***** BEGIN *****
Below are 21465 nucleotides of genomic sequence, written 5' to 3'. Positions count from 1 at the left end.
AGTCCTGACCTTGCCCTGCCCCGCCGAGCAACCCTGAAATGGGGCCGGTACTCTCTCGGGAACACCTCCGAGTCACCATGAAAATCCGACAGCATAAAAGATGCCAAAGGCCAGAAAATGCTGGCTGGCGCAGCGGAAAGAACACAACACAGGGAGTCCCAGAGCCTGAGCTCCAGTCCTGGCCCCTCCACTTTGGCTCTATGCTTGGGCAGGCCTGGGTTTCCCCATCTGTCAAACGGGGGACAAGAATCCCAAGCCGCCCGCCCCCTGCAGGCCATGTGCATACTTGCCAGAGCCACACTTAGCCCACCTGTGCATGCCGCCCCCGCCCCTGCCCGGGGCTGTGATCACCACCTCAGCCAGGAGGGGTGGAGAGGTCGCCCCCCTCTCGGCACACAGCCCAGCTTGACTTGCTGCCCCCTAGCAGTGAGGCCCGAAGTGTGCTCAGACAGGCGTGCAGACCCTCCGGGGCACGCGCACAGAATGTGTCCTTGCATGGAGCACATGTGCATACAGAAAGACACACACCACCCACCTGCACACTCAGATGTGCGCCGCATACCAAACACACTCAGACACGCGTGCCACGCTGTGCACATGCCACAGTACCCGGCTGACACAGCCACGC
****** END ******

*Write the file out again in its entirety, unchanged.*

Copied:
Below are 21465 nucleotides of genomic sequence, written 5' to 3'. Positions count from 1 at the left end.
AGTCCTGACCTTGCCCTGCCCCGCCGAGCAACCCTGAAATGGGGCCGGTACTCTCTCGGGAACACCTCCGAGTCACCATGAAAATCCGACAGCATAAAAGATGCCAAAGGCCAGAAAATGCTGGCTGGCGCAGCGGAAAGAACACAACACAGGGAGTCCCAGAGCCTGAGCTCCAGTCCTGGCCCCTCCACTTTGGCTCTATGCTTGGGCAGGCCTGGGTTTCCCCATCTGTCAAACGGGGGACAAGAATCCCAAGCCGCCCGCCCCCTGCAGGCCATGTGCATACTTGCCAGAGCCACACTTAGCCCACCTGTGCATGCCGCCCCCGCCCCTGCCCGGGGCTGTGATCACCACCTCAGCCAGGAGGGGTGGAGAGGTCGCCCCCCTCTCGGCACACAGCCCAGCTTGACTTGCTGCCCCCTAGCAGTGAGGCCCGAAGTGTGCTCAGACAGGCGTGCAGACCCTCCGGGGCACGCGCACAGAATGTGTCCTTGCATGGAGCACATGTGCATACAGAAAGACACACACCACCCACCTGCACACTCAGATGTGCGCCGCATACCAAACACACTCAGACACGCGTGCCACGCTGTGCACATGCCACAGTACCCGGCTGACACAGCCACGC